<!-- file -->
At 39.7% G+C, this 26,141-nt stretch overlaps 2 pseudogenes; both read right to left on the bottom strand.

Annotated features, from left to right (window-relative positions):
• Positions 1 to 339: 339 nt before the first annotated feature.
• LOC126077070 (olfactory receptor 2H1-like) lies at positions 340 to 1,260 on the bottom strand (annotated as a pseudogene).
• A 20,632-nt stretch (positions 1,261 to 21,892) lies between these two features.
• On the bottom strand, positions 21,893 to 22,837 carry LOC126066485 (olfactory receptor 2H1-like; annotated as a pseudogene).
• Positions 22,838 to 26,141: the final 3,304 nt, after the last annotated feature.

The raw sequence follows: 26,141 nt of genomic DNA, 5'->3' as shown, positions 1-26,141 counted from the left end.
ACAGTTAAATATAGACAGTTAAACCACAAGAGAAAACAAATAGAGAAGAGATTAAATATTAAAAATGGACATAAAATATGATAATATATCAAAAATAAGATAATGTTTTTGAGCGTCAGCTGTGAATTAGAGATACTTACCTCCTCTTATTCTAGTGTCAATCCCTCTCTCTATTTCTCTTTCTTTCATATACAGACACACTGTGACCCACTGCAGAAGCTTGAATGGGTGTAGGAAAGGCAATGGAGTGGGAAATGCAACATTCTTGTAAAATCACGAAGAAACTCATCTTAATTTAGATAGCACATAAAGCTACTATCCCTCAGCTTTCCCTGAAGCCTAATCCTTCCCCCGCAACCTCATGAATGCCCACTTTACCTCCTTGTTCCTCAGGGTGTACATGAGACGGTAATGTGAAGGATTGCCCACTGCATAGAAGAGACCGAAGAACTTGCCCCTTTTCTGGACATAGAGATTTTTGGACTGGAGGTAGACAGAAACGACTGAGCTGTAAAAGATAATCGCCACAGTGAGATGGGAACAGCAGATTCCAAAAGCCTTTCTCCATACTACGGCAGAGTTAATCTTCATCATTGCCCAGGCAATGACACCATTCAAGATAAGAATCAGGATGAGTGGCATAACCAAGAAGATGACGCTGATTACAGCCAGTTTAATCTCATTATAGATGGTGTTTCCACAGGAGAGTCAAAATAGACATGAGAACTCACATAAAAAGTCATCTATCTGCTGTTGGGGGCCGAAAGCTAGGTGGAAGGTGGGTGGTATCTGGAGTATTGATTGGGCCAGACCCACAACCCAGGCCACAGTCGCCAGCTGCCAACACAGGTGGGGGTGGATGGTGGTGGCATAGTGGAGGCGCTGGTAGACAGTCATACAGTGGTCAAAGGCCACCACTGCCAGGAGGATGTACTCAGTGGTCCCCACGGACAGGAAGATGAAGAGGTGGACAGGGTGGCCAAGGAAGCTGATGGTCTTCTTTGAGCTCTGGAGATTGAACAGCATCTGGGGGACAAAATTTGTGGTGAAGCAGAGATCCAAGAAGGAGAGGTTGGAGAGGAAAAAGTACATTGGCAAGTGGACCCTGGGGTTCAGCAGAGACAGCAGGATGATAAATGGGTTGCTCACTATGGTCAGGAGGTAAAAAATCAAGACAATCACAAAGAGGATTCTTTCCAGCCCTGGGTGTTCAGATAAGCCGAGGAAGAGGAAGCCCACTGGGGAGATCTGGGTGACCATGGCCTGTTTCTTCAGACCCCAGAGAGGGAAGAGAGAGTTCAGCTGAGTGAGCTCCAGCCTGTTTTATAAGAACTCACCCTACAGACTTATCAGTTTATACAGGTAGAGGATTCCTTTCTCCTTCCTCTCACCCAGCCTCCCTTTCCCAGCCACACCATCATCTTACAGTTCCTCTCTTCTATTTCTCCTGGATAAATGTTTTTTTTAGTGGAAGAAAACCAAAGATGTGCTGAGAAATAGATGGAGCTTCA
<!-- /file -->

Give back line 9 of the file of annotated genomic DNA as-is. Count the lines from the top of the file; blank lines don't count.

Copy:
ACAGTTAAATATAGACAGTTAAACCACAAGAGAAAACAAATAGAGAAGAGATTAAATATTAAAAATGGACATAAAATATGATAATATATCAAAAATAAGATAATGTTTTTGAGCGTCAGCTGTGAATTAGAGATACTTACCTCCTCTTATTCTAGTGTCAATCCCTCTCTCTATTTCTCTTTCTTTCATATACAGACACACTGTGACCCACTGCAGAAGCTTGAATGGGTGTAGGAAAGGCAATGGAGTGGGAAATGCAACATTCTTGTAAAATCACGAAGAAACTCATCTTAATTTAGATAGCACATAAAGCTACTATCCCTCAGCTTTCCCTGAAGCCTAATCCTTCCCCCGCAACCTCATGAATGCCCACTTTACCTCCTTGTTCCTCAGGGTGTACATGAGACGGTAATGTGAAGGATTGCCCACTGCATAGAAGAGACCGAAGAACTTGCCCCTTTTCTGGACATAGAGATTTTTGGACTGGAGGTAGACAGAAACGACTGAGCTGTAAAAGATAATCGCCACAGTGAGATGGGAACAGCAGATTCCAAAAGCCTTTCTCCATACTACGGCAGAGTTAATCTTCATCATTGCCCAGGCAATGACACCATTCAAGATAAGAATCAGGATGAGTGGCATAACCAAGAAGATGACGCTGATTACAGCCAGTTTAATCTCATTATAGATGGTGTTTCCACAGGAGAGTCAAAATAGACATGAGAACTCACATAAAAAGTCATCTATCTGCTGTTGGGGGCCGAAAGCTAGGTGGAAGGTGGGTGGTATCTGGAGTATTGATTGGGCCAGACCCACAACCCAGGCCACAGTCGCCAGCTGCCAACACAGGTGGGGGTGGATGGTGGTGGCATAGTGGAGGCGCTGGTAGACAGTCATACAGTGGTCAAAGGCCACCACTGCCAGGAGGATGTACTCAGTGGTCCCCACGGACAGGAAGATGAAGAGGTGGACAGGGTGGCCAAGGAAGCTGATGGTCTTCTTTGAGCTCTGGAGATTGAACAGCATCTGGGGGACAAAATTTGTGGTGAAGCAGAGATCCAAGAAGGAGAGGTTGGAGAGGAAAAAGTACATTGGCAAGTGGACCCTGGGGTTCAGCAGAGACAGCAGGATGATAAATGGGTTGCTCACTATGGTCAGGAGGTAAAAAATCAAGACAATCACAAAGAGGATTCTTTCCAGCCCTGGGTGTTCAGATAAGCCGAGGAAGAGGAAGCCCACTGGGGAGATCTGGGTGACCATGGCCTGTTTCTTCAGACCCCAGAGAGGGAAGAGAGAGTTCAGCTGAGTGAGCTCCAGCCTGTTTTATAAGAACTCACCCTACAGACTTATCAGTTTATACAGGTAGAGGATTCCTTTCTCCTTCCTCTCACCCAGCCTCCCTTTCCCAGCCACACCATCATCTTACAGTTCCTCTCTTCTATTTCTCCTGGATAAATGTTTTTTTTAGTGGAAGAAAACCAAAGATGTGCTGAGAAATAGATGGAGCTTCA